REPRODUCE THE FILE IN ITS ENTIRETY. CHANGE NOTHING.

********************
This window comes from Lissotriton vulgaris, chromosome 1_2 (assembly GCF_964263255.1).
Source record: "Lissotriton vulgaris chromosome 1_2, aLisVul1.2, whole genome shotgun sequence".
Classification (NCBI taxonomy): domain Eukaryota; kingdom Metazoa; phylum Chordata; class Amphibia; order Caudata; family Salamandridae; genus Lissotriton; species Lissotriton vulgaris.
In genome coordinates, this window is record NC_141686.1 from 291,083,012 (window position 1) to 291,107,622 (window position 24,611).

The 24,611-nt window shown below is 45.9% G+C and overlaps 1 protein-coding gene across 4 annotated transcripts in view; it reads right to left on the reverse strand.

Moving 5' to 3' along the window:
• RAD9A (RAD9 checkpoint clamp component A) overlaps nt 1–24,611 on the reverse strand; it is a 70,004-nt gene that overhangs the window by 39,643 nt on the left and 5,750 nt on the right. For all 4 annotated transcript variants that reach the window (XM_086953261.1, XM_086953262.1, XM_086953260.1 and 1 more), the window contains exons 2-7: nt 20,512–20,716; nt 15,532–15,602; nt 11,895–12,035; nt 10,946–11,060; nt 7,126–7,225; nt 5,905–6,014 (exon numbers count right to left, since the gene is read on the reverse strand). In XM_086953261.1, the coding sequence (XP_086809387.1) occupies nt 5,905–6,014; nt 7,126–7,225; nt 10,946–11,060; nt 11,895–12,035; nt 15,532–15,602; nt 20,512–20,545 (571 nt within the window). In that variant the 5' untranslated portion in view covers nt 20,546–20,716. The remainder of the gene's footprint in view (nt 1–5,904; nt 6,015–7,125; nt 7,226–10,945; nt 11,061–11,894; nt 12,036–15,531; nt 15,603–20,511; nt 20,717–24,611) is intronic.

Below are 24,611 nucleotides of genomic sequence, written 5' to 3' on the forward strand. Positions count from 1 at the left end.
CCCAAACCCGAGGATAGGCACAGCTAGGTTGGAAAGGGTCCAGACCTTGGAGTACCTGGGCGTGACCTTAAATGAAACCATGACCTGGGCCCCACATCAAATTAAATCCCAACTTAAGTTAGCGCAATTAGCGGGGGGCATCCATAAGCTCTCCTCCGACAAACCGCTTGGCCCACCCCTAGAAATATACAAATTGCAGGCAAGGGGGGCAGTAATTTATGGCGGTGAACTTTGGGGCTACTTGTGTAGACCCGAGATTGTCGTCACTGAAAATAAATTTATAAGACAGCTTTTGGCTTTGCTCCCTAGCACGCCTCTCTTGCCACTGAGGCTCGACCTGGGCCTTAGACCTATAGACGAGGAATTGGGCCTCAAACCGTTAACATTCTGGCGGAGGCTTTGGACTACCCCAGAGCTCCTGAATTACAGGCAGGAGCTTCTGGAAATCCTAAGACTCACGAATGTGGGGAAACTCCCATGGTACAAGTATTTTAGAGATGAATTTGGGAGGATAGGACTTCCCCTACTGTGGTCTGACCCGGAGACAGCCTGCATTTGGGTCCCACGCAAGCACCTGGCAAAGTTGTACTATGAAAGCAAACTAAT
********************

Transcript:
This window comes from Lissotriton vulgaris, chromosome 1_2 (assembly GCF_964263255.1).
Source record: "Lissotriton vulgaris chromosome 1_2, aLisVul1.2, whole genome shotgun sequence".
Classification (NCBI taxonomy): domain Eukaryota; kingdom Metazoa; phylum Chordata; class Amphibia; order Caudata; family Salamandridae; genus Lissotriton; species Lissotriton vulgaris.
In genome coordinates, this window is record NC_141686.1 from 291,083,012 (window position 1) to 291,107,622 (window position 24,611).

The 24,611-nt window shown below is 45.9% G+C and overlaps 1 protein-coding gene across 4 annotated transcripts in view; it reads right to left on the reverse strand.

Moving 5' to 3' along the window:
• RAD9A (RAD9 checkpoint clamp component A) overlaps nt 1–24,611 on the reverse strand; it is a 70,004-nt gene that overhangs the window by 39,643 nt on the left and 5,750 nt on the right. For all 4 annotated transcript variants that reach the window (XM_086953261.1, XM_086953262.1, XM_086953260.1 and 1 more), the window contains exons 2-7: nt 20,512–20,716; nt 15,532–15,602; nt 11,895–12,035; nt 10,946–11,060; nt 7,126–7,225; nt 5,905–6,014 (exon numbers count right to left, since the gene is read on the reverse strand). In XM_086953261.1, the coding sequence (XP_086809387.1) occupies nt 5,905–6,014; nt 7,126–7,225; nt 10,946–11,060; nt 11,895–12,035; nt 15,532–15,602; nt 20,512–20,545 (571 nt within the window). In that variant the 5' untranslated portion in view covers nt 20,546–20,716. The remainder of the gene's footprint in view (nt 1–5,904; nt 6,015–7,125; nt 7,226–10,945; nt 11,061–11,894; nt 12,036–15,531; nt 15,603–20,511; nt 20,717–24,611) is intronic.

Below are 24,611 nucleotides of genomic sequence, written 5' to 3' on the forward strand. Positions count from 1 at the left end.
CCCAAACCCGAGGATAGGCACAGCTAGGTTGGAAAGGGTCCAGACCTTGGAGTACCTGGGCGTGACCTTAAATGAAACCATGACCTGGGCCCCACATCAAATTAAATCCCAACTTAAGTTAGCGCAATTAGCGGGGGGCATCCATAAGCTCTCCTCCGACAAACCGCTTGGCCCACCCCTAGAAATATACAAATTGCAGGCAAGGGGGGCAGTAATTTATGGCGGTGAACTTTGGGGCTACTTGTGTAGACCCGAGATTGTCGTCACTGAAAATAAATTTATAAGACAGCTTTTGGCTTTGCTCCCTAGCACGCCTCTCTTGCCACTGAGGCTCGACCTGGGCCTTAGACCTATAGACGAGGAATTGGGCCTCAAACCGTTAACATTCTGGCGGAGGCTTTGGACTACCCCAGAGCTCCTGAATTACAGGCAGGAGCTTCTGGAAATCCTAAGACTCACGAATGTGGGGAAACTCCCATGGTACAAGTATTTTAGAGATGAATTTGGGAGGATAGGACTTCCCCTACTGTGGTCTGACCCGGAGACAGCCTGCATTTGGGTCCCACGCAAGCACCTGGCAAAGTTGTACTATGAAAGCAAACTAAT